Four Ways Google’s Workers Are Challenging the Company



Google (GOOGL) has had several run-ins with its workers lately, and there seems to be no end to those tensions in sight. Bloomberg reports Google recently fired an employee for leaking information, and suspended two others. Google workers have also become more vocal activists. Here are four ways the rise of employee activism at Google could hurt the company and investors.

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Workers risk damaging Google’s reputation

Facebook’s (FB) privacy scandals have tainted its reputation, leading to graduates from America’s top universities shunning job offers from the company. Google relies on top talents to fuel innovation and stay competitive. Privacy scandals could limit its ability to attract the best candidates.

Workers’ demands could drive up Google’s costs

Google’s contract workers want the company to boost their pay, which could dramatically increase its costs. The contract workers’ push has also resulted in political pressure on Google.

Moreover, Google workers have demanded the company do more to address climate change. Google recently committed to investing $2.0 billion toward reducing its carbon footprint. This rapidly increasing climate change spending could boost Google’s costs faster than management planned, disrupting its other development programs.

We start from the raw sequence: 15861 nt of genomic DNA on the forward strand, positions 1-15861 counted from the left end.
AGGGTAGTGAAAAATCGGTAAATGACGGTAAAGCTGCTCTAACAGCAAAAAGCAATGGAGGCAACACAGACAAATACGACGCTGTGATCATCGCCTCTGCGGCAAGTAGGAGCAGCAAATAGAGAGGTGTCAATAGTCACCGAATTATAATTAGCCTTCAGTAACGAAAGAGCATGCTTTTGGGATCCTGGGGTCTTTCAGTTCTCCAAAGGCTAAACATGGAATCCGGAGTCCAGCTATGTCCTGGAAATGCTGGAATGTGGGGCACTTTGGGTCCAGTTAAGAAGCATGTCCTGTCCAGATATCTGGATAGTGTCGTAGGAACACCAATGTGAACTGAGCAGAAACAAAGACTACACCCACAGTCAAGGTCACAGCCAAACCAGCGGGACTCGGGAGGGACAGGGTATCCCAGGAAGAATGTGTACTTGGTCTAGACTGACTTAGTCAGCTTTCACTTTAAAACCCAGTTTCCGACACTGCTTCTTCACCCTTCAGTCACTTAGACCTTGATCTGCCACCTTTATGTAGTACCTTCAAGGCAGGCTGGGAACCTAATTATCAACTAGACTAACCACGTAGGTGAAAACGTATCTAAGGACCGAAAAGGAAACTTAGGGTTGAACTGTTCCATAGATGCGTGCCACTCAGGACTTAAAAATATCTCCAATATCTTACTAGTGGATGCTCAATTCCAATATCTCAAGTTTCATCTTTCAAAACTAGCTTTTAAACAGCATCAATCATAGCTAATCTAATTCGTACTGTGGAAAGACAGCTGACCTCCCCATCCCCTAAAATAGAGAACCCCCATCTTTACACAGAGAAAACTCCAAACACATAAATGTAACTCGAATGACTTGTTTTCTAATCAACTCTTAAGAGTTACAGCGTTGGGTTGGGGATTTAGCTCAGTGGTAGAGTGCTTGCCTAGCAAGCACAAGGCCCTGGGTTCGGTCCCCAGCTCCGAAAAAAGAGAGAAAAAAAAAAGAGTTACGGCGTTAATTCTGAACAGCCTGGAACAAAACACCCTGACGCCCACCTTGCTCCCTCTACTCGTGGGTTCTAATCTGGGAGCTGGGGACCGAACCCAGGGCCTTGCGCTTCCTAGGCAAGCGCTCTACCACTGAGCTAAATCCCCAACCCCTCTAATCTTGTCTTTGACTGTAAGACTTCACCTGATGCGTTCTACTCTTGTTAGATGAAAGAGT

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Shutting Google out of lucrative business opportunities

Google employees have protested against the company selling its technology to certain US government agencies. For example, Google’s employees rejected its contract to provide AI technology to the Pentagon for the Maven project. As a result, Google adopted ethical guidelines limiting its work with military organizations and sat out of the Pentagon’s $10 billion JEDI (Joint Enterprise Defense Infrastructure) cloud contract. The deal eventually went to Microsoft (MSFT). And unfortunately for Google, federal spending on technology is growing. Deltek forecasts the US government’s cloud spending will rise to $9.1 billion by 2024 from $5.3 billion this year.

Moreover, Google employees want the company out of contracts with big oil companies, which are important cloud customers. Oil companies spent $4.9 billion on cloud services in 2016, and MarketsandMarkets estimates that total will total jump to $9.4 billion by 2024. In its pursuit of cloud dollars, Google has singled out the energy sector as one of its six priorities.

Google workers seem to want the company broken up

Google’s staff is making big campaign donations to Democratic presidential candidates who want to break up the company. Senators Elizabeth Warren and Bernie Sanders collected thousands of dollars in donations from Google employees in the third quarter. Both Warren and Sanders think big tech companies have grown too powerful and should be broken up, despite big tech companies’ worries that breaking them up would be counterproductive.


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